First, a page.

For eight years, receptionist Tanya Remaly's friendly smile was one of the first things patients saw when they arrived for weight-loss surgery appointments at LVPG General and Bariatric Surgery–1240 Cedar Crest.
Remaly, 40, of Bethlehem, also had a busy home life as a wife and mom. "I was in a pattern of taking care of everyone and everything besides myself," she says.
Over the years, that pattern caught up with her: She gained weight that wouldn't budge. She also required medication to manage high blood pressure. "I tried diets, but even if they worked short term, I would gain back the weight and then some," she says.
When Remaly, her husband, Harvey, and their family started making plans for a trip in 2016 to renew their wedding vows, she wanted to look and feel different.
"I wanted to look good," she says. "And because we are going to Disney World, I wanted to have stamina for all the walking we will do."
So she decided to follow the lead of people she saw at work. "I would see patients coming to our office throughout all stages of their weight-loss surgery care, and I saw how our surgeons and support staff helped them," she says. "By the end, you see how good they look. They were healthy."
Starting her journey
To get started, Remaly first attended a weight-loss surgery information session with her husband and learned her options. Then she met with her colleague, bariatric surgeon T. Daniel Harrison, DO. "I recommended sleeve gastrectomy, because she didn't suffer from acid reflux disorder," Harrison says. "Acid reflux can be eliminated through a different procedure—gastric bypass surgery. But in Tanya's case, sleeve gastrectomy was the best option."
Sleeve gastrectomy (also called gastric sleeve surgery) removes about 85 percent of the stomach, narrowing it to a tube or sleeve. It also removes part of the stomach called the fundus, which is responsible for producing an appetite-stimulating hormone called ghrelin.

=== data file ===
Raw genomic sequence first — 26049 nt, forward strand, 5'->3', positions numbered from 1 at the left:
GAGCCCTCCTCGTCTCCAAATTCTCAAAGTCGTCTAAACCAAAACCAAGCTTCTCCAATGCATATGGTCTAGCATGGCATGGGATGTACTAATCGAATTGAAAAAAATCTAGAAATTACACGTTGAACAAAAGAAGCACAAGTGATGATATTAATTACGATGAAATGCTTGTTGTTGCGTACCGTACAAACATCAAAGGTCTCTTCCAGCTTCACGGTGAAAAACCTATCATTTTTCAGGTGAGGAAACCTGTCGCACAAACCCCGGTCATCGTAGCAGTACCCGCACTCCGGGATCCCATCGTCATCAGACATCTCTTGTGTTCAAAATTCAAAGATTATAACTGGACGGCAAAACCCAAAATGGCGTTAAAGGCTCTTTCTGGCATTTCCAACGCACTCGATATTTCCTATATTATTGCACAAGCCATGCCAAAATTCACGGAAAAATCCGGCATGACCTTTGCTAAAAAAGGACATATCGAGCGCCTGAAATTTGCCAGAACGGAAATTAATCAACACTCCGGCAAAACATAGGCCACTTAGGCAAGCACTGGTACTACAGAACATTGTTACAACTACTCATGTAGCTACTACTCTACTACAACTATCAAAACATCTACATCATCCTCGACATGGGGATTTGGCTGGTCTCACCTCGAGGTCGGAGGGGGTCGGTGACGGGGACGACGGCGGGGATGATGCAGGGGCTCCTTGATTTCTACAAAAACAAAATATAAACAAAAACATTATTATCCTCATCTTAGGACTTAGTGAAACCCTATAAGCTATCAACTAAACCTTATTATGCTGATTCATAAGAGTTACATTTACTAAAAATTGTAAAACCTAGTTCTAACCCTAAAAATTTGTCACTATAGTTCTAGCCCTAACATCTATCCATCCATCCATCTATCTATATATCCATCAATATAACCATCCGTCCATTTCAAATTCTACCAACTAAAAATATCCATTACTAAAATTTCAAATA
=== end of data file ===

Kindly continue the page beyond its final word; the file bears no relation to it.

"It's a double knockout for weight gain," Harrison says. "By reducing the size of the stomach, you get full faster, and by removing the fundus, you lose the urge to eat that's fueled by ghrelin."
Remaly opted for a six-month preparation leading up to surgery. "My dietitian helped me learn what I can eat and how much," she says. "And the entire team guided me all the way until surgery day so I was prepared and knew what I needed to do to lose weight."
In March 2015, Harrison performed Remaly's surgery. Afterward, she strictly followed her post-surgery guidebook diet. "You must follow it exactly," she says. "When they tell you to have only liquids in the first two to three weeks, you need to listen. Your stomach is healing, and you need to treat it gently."
86 pounds in eight months
Remaly felt little to no pain in recovery and immediately began focusing on losing weight. Starting at 236 pounds, she lost her goal weight (86 pounds) within eight months by following her dietitian's recommendations. "I focused on protein first, and then vegetables and fruit," she says. "I also planned my days so I eat more frequently." That means, in addition to regularly scheduled meals, she eats high-protein snacks like Greek yogurt, string cheese or occasionally fruit. "I never feel hungry," she says.
Today, Remaly has gone from a size 22 women's to a size 10 misses, and she's ready to say "I do" again. "I feel very energetic," she says. "I want to do it all because this is my new beginning."
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